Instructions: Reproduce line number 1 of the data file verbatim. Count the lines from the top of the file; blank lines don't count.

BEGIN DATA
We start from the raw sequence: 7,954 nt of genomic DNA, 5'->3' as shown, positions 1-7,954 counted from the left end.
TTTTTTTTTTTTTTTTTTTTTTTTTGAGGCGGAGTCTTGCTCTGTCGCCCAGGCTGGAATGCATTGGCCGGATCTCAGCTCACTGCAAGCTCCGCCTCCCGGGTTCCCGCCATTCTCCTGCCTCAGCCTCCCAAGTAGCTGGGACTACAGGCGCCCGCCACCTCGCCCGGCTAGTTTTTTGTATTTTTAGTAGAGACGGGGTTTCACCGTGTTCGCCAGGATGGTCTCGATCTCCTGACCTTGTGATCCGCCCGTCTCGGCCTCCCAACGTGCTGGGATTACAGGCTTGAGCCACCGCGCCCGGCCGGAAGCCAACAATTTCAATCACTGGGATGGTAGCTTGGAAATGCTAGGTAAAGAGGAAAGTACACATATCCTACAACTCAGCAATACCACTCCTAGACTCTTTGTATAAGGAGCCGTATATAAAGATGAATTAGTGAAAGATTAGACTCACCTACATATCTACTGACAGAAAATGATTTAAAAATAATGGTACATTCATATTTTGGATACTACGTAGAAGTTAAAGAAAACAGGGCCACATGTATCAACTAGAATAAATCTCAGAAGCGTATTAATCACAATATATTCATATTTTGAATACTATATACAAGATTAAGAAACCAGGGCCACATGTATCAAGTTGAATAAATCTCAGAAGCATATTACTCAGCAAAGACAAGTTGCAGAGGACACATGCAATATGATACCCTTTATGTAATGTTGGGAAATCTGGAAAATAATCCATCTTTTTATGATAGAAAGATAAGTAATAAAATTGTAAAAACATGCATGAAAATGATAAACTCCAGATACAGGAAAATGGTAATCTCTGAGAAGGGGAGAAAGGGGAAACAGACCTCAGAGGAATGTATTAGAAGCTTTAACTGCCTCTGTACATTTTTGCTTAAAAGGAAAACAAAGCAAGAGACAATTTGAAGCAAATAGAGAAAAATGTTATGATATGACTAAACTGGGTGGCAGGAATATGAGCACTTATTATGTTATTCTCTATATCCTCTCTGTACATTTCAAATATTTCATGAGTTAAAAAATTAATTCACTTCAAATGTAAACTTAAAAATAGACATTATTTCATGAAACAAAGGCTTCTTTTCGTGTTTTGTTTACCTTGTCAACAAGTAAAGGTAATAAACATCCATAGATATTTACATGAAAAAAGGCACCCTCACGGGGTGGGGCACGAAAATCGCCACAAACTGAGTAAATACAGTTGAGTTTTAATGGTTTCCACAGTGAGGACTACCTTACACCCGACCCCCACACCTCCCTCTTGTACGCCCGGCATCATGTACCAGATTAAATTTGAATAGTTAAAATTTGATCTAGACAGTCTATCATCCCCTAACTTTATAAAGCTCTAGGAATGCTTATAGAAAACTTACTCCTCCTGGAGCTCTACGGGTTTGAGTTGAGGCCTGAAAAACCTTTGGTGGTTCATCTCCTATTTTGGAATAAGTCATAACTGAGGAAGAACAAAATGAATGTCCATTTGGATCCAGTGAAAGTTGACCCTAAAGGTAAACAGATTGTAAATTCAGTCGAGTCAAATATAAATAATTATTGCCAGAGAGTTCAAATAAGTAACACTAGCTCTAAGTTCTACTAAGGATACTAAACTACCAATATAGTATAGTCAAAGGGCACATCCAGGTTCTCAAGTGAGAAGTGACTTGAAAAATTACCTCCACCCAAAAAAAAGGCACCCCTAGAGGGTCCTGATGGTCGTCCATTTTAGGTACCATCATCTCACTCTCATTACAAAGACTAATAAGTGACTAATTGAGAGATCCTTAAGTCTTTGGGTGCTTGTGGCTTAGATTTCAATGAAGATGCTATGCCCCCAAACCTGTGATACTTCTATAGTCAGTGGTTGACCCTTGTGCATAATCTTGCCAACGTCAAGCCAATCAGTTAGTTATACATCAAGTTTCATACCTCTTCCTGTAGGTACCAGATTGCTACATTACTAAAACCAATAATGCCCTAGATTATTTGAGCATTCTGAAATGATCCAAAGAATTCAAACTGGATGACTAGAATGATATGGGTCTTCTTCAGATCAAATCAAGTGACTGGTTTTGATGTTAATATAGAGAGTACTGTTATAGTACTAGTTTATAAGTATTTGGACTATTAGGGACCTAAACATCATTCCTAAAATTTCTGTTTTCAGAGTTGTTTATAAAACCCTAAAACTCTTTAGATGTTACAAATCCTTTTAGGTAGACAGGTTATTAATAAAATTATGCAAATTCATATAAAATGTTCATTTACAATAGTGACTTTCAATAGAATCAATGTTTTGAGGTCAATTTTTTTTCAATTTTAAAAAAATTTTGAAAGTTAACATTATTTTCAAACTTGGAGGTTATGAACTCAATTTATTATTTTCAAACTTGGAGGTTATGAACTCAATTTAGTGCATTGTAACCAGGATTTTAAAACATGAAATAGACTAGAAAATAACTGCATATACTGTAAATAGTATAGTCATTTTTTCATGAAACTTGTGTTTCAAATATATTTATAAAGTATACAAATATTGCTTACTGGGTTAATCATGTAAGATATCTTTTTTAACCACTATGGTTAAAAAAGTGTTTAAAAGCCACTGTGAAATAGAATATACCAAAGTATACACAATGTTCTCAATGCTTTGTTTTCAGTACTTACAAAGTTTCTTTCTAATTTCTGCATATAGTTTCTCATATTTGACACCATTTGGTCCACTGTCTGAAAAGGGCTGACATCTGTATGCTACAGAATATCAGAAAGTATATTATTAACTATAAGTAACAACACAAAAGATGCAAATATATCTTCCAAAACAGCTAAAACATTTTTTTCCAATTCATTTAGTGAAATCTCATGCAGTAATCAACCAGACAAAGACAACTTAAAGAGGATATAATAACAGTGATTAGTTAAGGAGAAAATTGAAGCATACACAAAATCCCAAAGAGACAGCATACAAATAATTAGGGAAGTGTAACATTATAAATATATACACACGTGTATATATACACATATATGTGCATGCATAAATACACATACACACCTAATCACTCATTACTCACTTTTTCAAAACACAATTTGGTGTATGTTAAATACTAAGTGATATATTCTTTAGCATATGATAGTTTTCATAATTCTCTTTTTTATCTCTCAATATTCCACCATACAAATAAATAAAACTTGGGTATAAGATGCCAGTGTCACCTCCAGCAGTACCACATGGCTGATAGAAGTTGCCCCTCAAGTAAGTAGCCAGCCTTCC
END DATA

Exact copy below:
We start from the raw sequence: 7,954 nt of genomic DNA, 5'->3' as shown, positions 1-7,954 counted from the left end.